U.S. Congressman Eric I. Cantor, the majority leader in the U.S. House of Representatives was surprisingly defeated by a Tea Party affiliated candidate who challenged Cantor in a Republican primary election in Virginia. Cantor, who is the highest ranking elected Jewish Republican in the U.S. (the only one in Congress), and one of the most powerful senior Republican leaders, lost by an estimated 11 percentage points. In his past elections, he usually ran unchallenged in his political party primaries and won by wide margins and dozens of points in the general elections.
Cantor, 51, conceded the primary race on Tuesday night to Professor Dave Brat, a teacher of Economics at Randolphâ€“Macon College. Brat reportedly spent $200,000 on the campaign, compared to Cantor’s estimated spend of $5 Million. A member of the “Young Guns” coalition of young Republican leaders, and a leader of the Fall 2013 government shutdown, Cantor was accused by his opponent of being out of touch with his Richmond-area, Virginia district and aloof, and more concerned with fundraising in Washington, DC, than with conservative issues, such as immigration policy.
Brat received his doctorate in Economics at American University and his Master of Divinity from Princeton Theological Seminary. In addition to teaching Economics, Economic Justice and Britain In The International Economy, he is a specialist in the works in Ayn Rand (but not a Randian per se). He doctoral research was in the field of the impact of religion on economic growth. In “Human Capital, Religion and Economic Growth“, Brat analyzed the determinants of economic growth, with a focus on the 19th century where some countries became vastly wealthy and others languished. In its third chapter on the link between the 19th Century’s growth science and the religious leadership in countries, he concluded that Protestantism in Britain and Germany expanded education and improved governments that allowed for faster advances in science. Catholic France did not advance as swiftly.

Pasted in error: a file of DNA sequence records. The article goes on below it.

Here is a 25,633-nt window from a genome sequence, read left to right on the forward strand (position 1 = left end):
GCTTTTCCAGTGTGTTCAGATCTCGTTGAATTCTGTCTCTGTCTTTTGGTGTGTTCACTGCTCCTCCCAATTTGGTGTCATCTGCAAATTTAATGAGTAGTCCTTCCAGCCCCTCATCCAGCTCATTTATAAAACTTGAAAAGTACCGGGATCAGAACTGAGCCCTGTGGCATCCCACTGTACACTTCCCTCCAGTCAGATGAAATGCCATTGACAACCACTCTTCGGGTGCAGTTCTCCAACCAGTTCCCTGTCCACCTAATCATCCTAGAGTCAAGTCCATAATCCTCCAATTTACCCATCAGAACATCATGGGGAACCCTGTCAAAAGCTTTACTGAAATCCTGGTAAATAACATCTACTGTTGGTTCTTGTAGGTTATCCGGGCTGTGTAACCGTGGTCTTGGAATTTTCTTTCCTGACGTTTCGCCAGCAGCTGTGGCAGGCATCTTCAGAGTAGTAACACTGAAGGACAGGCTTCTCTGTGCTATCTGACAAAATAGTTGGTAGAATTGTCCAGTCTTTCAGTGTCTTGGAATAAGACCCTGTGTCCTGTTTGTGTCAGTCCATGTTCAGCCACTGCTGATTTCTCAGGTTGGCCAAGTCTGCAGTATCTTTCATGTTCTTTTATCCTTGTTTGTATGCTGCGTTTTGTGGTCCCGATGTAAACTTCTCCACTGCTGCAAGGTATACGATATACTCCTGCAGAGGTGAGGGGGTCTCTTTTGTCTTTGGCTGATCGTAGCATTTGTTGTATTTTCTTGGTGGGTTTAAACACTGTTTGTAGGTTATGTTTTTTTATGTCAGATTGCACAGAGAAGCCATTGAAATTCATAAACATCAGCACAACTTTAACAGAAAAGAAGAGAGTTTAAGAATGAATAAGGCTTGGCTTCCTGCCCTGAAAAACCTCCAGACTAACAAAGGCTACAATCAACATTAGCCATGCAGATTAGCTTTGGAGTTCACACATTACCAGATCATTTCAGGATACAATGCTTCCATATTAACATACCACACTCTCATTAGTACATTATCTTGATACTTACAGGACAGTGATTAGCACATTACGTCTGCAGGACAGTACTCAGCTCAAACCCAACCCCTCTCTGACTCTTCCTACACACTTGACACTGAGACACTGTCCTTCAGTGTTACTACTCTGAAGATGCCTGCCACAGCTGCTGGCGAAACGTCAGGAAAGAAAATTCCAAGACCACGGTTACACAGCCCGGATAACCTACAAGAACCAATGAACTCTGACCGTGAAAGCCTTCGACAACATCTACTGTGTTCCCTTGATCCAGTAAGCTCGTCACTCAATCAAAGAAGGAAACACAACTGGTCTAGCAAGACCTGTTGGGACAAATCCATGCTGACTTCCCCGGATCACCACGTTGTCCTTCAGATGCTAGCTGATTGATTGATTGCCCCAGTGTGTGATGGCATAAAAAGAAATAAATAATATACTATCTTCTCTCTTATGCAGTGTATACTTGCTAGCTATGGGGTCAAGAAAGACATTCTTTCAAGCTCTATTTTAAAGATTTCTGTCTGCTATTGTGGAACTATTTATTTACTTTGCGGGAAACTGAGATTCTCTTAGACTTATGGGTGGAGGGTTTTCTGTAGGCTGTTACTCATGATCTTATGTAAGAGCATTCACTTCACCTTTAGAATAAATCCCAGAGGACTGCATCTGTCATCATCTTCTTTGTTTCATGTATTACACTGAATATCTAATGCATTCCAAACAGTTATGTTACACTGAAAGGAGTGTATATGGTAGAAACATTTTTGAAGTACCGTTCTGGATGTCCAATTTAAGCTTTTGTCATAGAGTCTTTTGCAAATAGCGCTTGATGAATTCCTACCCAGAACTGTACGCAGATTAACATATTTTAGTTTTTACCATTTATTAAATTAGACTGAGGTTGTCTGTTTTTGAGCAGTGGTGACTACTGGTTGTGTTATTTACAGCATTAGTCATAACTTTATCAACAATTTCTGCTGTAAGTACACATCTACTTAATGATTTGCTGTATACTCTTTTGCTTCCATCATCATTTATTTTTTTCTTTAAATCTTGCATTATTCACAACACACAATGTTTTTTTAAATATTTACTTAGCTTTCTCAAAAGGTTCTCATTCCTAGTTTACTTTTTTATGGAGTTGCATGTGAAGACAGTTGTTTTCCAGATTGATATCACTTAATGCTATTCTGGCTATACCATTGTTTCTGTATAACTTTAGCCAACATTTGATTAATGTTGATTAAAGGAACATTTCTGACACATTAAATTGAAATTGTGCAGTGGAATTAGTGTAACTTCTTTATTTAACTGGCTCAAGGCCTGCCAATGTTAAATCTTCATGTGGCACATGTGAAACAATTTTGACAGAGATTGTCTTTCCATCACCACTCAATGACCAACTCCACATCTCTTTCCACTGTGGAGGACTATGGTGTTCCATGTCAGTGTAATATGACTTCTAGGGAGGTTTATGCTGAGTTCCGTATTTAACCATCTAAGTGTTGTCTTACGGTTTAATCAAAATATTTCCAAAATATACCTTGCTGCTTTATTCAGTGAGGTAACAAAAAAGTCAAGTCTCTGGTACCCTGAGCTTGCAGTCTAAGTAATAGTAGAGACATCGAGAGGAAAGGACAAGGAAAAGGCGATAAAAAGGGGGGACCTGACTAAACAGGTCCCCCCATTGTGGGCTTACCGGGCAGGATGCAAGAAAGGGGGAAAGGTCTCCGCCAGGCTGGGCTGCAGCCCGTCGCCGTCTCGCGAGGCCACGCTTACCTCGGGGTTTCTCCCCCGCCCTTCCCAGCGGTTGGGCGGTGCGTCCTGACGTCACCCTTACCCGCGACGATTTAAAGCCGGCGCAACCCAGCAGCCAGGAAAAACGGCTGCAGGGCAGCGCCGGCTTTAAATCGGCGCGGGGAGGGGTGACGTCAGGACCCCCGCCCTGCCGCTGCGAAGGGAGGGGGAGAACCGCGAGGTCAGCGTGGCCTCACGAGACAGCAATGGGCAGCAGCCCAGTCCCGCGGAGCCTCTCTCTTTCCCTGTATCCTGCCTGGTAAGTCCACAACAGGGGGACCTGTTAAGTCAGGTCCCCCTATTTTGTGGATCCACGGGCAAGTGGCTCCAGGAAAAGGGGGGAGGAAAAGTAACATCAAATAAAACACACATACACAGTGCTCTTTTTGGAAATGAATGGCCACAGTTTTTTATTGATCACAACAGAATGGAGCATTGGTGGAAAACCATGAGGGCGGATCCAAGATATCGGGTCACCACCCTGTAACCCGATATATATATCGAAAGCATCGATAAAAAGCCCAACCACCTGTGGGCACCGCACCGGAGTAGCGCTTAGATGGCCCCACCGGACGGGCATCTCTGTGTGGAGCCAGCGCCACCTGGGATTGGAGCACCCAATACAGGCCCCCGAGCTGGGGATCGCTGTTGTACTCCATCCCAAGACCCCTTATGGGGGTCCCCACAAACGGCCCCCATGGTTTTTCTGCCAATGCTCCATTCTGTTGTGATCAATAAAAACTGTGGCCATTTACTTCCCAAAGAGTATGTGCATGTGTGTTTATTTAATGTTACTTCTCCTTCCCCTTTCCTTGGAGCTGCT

Professor Brat was dismissed by many DC-area Republicans, viewing him a a pauper who had no chance against the second-most-powerful man in the U.S. House of Representatives. Larry Nordvig, executive director of the Richmond Virginia Tea Party, said Bratâ€™s campaign sprouted from an idea at a dinner party with filmmaker Ronald Maxwell (“Gettysburg”; “Copperhead”). They were impressed by a speech Brat had given in support of E.W. Jackson, a conservative minister. Nordvig said that Brat is “presidential-looking,” and knew he found his man to take on Cantor. Of his victory, Brat said: “I was blessed. I mean, itâ€™s a miracle. .â€‰.â€‰. God acts through people. And God acted through the people.”
The election defeat was a suprise for most actively engaged Jewish Republicans. Matt Brooks, president of the Republican Jewish Coalition (RJC) said the election results were “one of those incredible, evil twists of fate that just changed the potential course of history… There are other leaders who will emerge, but Eric was unique and it will take time and thereâ€™s nobody quite like Eric in the House to immediately fill those shoes. I was certainly hoping that Eric was going to be our first Jewish speaker (of the House)”
Rabbi Jack Moline, executive director of the National Jewish Democratic Committee (NJDC), said that Cantor’s defeat was a “bitter pill” in that Cantor was defeated by a challenger running to Cantor’s right on immigration. He said Cantor “has been undone by an issue that they didnâ€™t make much progress on, but that is reflective of Jewish values. From the point of view of a Democrat, Iâ€™m not disappointed to see [Cantor] go. There is always a pride in the Jewish community when one of our own makes good, as I think there is in every community. So from that point of view, weâ€™re disappointed, like we were disappointed when Rahm Emanuel gave up his quest to be the first Jewish speaker of the House.”
David Harris, a former president of the Democratic NJDC said the political takeaway for Jewish voters should be clear: “Jews are so well represented on the Supreme Court. Theyâ€™re so well represented in Congress. But as a professional political class, Jewish Republicans are just not part of that party.”
Ari Fleischer, a former White House press secretary for George W. Bush and a member of the RJC board, said that Cantorâ€™s defeat was “very sad â€“ but my politics donâ€™t revolve around my identity as much as they do my ideology.”
Politico.com reported that, “…with Cantorâ€™s defeat, thereâ€™s no longer a point man to help organize trips to Israel for junior GOP lawmakers, as Cantor routinely did. Jewish nonprofits and advocacy groups have no other natural person in leadership to look to for a sympathetic ear. No other Republican lawmaker can claim to have precisely the same relationship with gaming billionaire Sheldon Adelson, a primary benefactor of both the Republican Party and the Republican Jewish Coalition. And no other member can play quite the same role in promoting Jewish Republican congressional candidates, as Cantor did in one election after another.”